To Save a Little House on the Highway

Adam and Gabrielle Spiegel bought a run-down former wayside tavern in West Tisbury. Though the restoration of the property and its majestic walls is finally complete, Adam Spiegel may be seeing it for the last time.

The little farmhouse with its barn on the highway – the only one you can see on North Road in West Tisbury – is where longtime Baltimore residents Adam Spiegel and his wife Gabrielle live in the summer.  Thanks to Spiegel, a former journalist, the house and its boundaries of stone walls have been rescued from dereliction and brought back to life.

“I get the biggest thrill when I walk out the door in the morning and see this big sweep,” Spiegel said last fall.  Restoration of the property and its majestic walls was finally complete, but he was savoring views that were vanishing before his eyes.

Spiegel suffers from retinitis pigmentosa, a hereditary disease. He describes the condition as seeing through a lens aperture that’s slowly closing. Diagnosed with the ailment in 1986, he was told then by his doctor that he would be blind by sixty-five. That prediction proved wide of the mark, and he celebrates that fact “every Tuesday and Friday.”

“The things I can see I see very well,” he said on his sixty-fifth birthday last September.  “But it’s like looking down two soda straws. Now I’m living on a postage stamp; I can’t venture very far on my own.” With 5 percent of his vision left, last fall he could still watch the swallows that take over his property in the evening sweep across the sky, but he could not see his own feet.  

Spiegel faced challenges other than impending blindness. Seven years ago, when he and his wife walked into the Feiner Real Estate office in Menemsha, they told the late Carol Feiner they wanted a house on the water with a deck and a terrace.

“I’ve got the perfect thing for you,” she said, and showed them what was then known as the Loines house, one of the only properties at Seven Gates Farm on the south side of North Road.  No sand, no ocean, no beach. Just a tumbledown house and barn.

“How could you have let me do this?” Gabrielle asked him a year and a half later. Like her husband, she had fallen in love with the stone walls on the property, and she engineered the deal. The farmhouse itself dated from 1728 and was structurally unsound.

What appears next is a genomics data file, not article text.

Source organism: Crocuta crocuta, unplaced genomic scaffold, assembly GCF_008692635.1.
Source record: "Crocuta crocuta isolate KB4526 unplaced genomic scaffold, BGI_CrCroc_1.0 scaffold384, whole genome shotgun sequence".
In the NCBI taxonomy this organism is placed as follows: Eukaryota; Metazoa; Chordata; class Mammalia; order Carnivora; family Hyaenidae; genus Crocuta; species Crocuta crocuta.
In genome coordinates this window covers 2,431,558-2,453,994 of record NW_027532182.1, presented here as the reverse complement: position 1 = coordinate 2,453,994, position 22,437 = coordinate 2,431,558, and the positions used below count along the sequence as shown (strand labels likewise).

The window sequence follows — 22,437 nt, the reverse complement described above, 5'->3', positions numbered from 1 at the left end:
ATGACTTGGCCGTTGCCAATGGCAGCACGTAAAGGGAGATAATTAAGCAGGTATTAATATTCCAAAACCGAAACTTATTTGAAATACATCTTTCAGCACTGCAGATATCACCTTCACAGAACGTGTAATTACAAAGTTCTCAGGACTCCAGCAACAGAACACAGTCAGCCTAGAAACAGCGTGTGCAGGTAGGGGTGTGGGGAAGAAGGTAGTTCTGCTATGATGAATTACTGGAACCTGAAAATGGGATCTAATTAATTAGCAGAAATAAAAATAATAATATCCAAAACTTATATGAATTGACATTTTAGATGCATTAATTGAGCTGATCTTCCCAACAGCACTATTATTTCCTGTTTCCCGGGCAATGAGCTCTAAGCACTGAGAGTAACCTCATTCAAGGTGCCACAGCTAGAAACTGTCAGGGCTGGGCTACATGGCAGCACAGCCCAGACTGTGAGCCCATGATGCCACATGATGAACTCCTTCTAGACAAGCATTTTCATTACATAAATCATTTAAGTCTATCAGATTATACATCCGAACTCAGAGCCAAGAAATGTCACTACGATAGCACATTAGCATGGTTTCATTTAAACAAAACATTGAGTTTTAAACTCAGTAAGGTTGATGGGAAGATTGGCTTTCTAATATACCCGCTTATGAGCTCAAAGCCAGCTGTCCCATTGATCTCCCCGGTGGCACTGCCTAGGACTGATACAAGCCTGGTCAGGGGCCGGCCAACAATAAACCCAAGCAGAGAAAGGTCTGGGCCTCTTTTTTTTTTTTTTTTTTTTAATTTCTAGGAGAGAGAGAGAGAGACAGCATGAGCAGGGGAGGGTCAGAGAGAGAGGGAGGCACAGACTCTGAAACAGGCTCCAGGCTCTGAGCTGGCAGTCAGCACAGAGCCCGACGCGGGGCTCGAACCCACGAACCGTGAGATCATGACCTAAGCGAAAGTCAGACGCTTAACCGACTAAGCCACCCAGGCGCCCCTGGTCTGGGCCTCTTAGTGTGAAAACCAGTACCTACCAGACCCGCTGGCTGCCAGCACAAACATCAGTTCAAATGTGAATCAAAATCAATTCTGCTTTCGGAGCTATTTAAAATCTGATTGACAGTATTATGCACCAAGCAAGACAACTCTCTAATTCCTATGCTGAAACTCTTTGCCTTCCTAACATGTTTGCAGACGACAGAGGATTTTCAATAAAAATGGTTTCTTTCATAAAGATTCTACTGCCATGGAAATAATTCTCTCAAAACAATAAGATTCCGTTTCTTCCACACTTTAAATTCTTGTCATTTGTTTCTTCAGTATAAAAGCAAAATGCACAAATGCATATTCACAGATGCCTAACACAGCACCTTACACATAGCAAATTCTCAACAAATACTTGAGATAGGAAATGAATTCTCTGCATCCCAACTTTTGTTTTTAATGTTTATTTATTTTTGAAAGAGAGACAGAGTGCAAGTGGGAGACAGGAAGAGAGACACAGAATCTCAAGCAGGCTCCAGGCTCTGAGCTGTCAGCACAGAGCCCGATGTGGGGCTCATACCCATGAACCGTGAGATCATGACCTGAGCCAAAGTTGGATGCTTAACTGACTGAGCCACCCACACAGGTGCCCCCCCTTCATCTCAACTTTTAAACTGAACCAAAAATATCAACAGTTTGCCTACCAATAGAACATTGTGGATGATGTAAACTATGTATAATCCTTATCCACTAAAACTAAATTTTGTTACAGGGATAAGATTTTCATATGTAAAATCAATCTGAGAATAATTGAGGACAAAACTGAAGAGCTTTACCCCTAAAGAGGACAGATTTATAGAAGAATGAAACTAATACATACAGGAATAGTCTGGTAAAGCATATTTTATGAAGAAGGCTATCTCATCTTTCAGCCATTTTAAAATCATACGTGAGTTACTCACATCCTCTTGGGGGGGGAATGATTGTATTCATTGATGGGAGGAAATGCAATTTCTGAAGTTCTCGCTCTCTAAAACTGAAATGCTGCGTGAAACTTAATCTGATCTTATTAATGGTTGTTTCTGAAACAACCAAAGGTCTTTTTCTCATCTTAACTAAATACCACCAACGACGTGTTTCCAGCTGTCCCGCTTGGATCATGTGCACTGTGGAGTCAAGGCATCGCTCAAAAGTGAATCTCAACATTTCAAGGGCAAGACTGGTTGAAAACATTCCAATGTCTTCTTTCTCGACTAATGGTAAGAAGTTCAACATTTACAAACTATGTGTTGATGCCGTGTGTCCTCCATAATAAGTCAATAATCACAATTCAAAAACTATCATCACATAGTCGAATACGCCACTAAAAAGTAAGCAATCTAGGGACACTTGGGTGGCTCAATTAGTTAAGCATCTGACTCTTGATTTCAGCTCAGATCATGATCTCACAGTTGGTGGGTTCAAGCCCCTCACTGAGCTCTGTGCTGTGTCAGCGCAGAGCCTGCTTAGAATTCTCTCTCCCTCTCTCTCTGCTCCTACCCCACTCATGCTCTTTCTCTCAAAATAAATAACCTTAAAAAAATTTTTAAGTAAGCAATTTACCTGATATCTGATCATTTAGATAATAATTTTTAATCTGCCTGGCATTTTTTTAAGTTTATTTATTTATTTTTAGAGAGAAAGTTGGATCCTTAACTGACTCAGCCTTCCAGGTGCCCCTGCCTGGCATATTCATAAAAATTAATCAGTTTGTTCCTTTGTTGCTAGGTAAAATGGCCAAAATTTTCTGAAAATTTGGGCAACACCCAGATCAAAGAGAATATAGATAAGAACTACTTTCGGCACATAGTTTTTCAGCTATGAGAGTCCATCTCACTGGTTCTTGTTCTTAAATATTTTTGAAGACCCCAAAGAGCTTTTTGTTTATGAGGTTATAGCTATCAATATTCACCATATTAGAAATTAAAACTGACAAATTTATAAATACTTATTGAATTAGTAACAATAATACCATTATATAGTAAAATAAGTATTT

The Spiegels went to the West Tisbury Planning Board with a proposal to tear down the building, and the board approved. The next stop was the zoning board of appeals; it rejected the demolition of a West Tisbury landmark. In truth, Spiegel didn’t want to raze the house.

“I’m an historic preservationist,” he said. He promised Gabrielle that he would manage the house renovations. In March 1998, he hired three African-Americans from the Baltimore Parks Department and two lumberjacks from Nova Scotia to do the work. This mini–melting pot boiled a bit for a couple of days, but then everyone settled down happily together in the tiny, dilapidated West Tisbury cottage.   

After taking out half the forest – full of ugly, twisted locusts, dead for centuries – they ripped apart the house, pulling off the roof and getting into the intestines below.  
“The place looked gothic,” Spiegel said. He gave away the downed wood to a conservationist charity.  

The property’s stone walls were covered with brambles, fallen trees, and vines, so with the house renovations underway, Spiegel brought in a crew of Brazilians, adding to the international flavor of the project. “Guys, this old property is covered with stone walls,” he told them. “Go get them. We’ve got to bring them out alive.” So they did. Most of them were eighteen to twenty years old and geniuses about building stone walls.

“This is the Berlin Wall,” Spiegel said, pointing to a stretch of stone wall west of the family’s barn. It acquired its name because of its imposing four-foot height – not its historic tumbling down – and because that’s where the stone-wall restoration started.

“It’s taller than any of the other walls because they kind of lost track.

“They wouldn’t go home,” Spiegel said. “I picked them up at 7 a.m. No lunch. They stayed until it was black. They loved to come to this property.”

Spiegel raced to finish the reclamation before Gabrielle, then a history professor at Johns Hopkins University and now dean of students at the University of California at Los Angeles, where they moved last fall, arrived. He had in his head what he wanted to do, and she hadn’t been able to see it. She didn’t want land; she wanted gardens.

“For me it was big sky,” he said. “Of course, I was going blind, so it was a big deal for me.”

What emerged from the land was a handsome, modernized home, true to its historic roots. Spiegel got his fields surrounded by stone walls, and Gabrielle got her gardens.

The Spiegels’ barn looked too dilapidated to recover, but they did it. Spiegel, a budding novelist, turned an attached tractor shed into his office.

“I majored in stone walls and minored in trees,” Spiegel said. He planted forty white pines and lost a third of them. Now he nurtures dogwoods; only one so far has dropped its leaves from the Vineyard’s infamous powdery mildew. According to Vineyard legend, patriots hung Brits from oaks in the Spiegels’ meadow.

“I am so happy here,”

Spiegel said. “I told Gabrielle if I get depressed, take my bones and roll me up to Martha’s Vineyard. These wonderful days are just cherished.” Cherished they always will be, by touch, smell, and every other sense except sight.